This is the conclusion of a study published recently in the ACS journal Environmental Science & Technology that points out that production of dysprosium and neodymium — commonly used in wind turbines and electric vehicles — has been increasing by a few percentage points per year.
In a statement, Randolph E Kirchain, PhD, and colleagues at MIT explained that there has been long-standing concern about a secure supply of the so-called rare earth elements.
These metals are used to make aircraft components and lasers for medical imaging. Dysprosium and neodymium are critical for current technologies for manufacturing wind turbines and electric vehicles.
Those technologies, Kirchain noted, would be essential in carrying out a proposed stabilisation in atmospheric levels of carbon dioxide, the main greenhouse gas, at 450 parts per million.
Kirchain’s team analysed the supply of lanthanum, cerium, praseodymium, neodymium, samarium, europium, gadolinium, terbium, dysprosium and yttrium under various scenarios.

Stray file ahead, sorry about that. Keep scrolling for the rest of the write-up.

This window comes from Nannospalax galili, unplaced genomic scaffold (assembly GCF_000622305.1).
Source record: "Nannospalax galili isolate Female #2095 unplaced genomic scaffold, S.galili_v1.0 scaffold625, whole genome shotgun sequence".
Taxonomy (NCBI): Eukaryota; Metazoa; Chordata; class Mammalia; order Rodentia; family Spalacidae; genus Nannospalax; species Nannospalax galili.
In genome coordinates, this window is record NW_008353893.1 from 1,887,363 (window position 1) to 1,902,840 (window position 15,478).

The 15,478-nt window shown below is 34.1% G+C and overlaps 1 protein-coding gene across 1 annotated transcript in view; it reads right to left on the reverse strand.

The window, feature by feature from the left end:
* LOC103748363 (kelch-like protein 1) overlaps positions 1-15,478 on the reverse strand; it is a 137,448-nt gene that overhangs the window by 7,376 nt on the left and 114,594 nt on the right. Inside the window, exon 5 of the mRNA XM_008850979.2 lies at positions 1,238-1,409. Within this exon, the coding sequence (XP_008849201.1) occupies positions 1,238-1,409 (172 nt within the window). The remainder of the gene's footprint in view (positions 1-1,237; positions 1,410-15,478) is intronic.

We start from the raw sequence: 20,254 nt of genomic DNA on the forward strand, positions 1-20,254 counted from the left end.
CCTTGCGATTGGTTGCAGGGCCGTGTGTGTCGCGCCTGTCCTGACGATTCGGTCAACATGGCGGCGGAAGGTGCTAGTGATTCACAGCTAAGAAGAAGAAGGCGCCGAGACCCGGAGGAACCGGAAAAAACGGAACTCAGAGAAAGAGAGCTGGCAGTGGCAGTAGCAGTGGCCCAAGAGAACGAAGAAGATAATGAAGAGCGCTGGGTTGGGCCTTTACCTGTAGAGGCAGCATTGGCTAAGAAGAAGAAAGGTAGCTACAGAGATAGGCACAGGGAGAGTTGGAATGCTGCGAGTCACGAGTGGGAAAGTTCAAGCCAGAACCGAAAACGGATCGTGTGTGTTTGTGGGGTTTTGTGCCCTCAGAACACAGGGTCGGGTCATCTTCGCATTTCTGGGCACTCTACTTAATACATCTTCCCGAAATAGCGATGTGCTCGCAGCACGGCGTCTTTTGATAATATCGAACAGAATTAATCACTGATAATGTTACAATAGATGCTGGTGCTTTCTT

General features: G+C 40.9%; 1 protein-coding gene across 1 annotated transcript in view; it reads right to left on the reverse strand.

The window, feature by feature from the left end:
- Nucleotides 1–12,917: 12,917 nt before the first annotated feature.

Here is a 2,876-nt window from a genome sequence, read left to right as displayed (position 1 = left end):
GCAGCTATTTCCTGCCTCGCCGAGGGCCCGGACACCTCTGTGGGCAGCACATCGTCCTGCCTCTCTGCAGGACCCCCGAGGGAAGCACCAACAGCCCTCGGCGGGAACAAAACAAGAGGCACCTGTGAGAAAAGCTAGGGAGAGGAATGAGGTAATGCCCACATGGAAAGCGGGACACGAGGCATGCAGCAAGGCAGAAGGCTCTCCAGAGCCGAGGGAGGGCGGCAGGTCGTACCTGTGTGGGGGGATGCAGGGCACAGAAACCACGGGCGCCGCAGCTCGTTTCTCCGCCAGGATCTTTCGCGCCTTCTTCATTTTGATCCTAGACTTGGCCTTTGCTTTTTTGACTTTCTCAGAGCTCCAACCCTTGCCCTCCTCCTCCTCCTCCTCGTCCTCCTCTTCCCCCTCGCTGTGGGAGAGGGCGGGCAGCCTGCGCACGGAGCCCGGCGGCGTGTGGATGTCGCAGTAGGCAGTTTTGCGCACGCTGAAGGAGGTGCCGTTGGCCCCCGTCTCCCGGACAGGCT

They projected the demand for these 10 rare earth elements through to 2035.
In one scenario, demand for dysprosium and neodymium could be higher than 2,600 and 700 per cent respectively.
To meet that need, production of dysprosium would have to grow each year at nearly twice the historic growth rate for rare earth supplies.
‘Although the RE [rare earth] supply base has demonstrated an impressive ability to expand over recent history, even the RE industry may struggle to keep up with that pace of demand growth,’ the authors said.
They also point out that shortfalls in future supply could be mitigated through materials substitution, improved efficiency, and the increased reuse, recycling and use of scrap.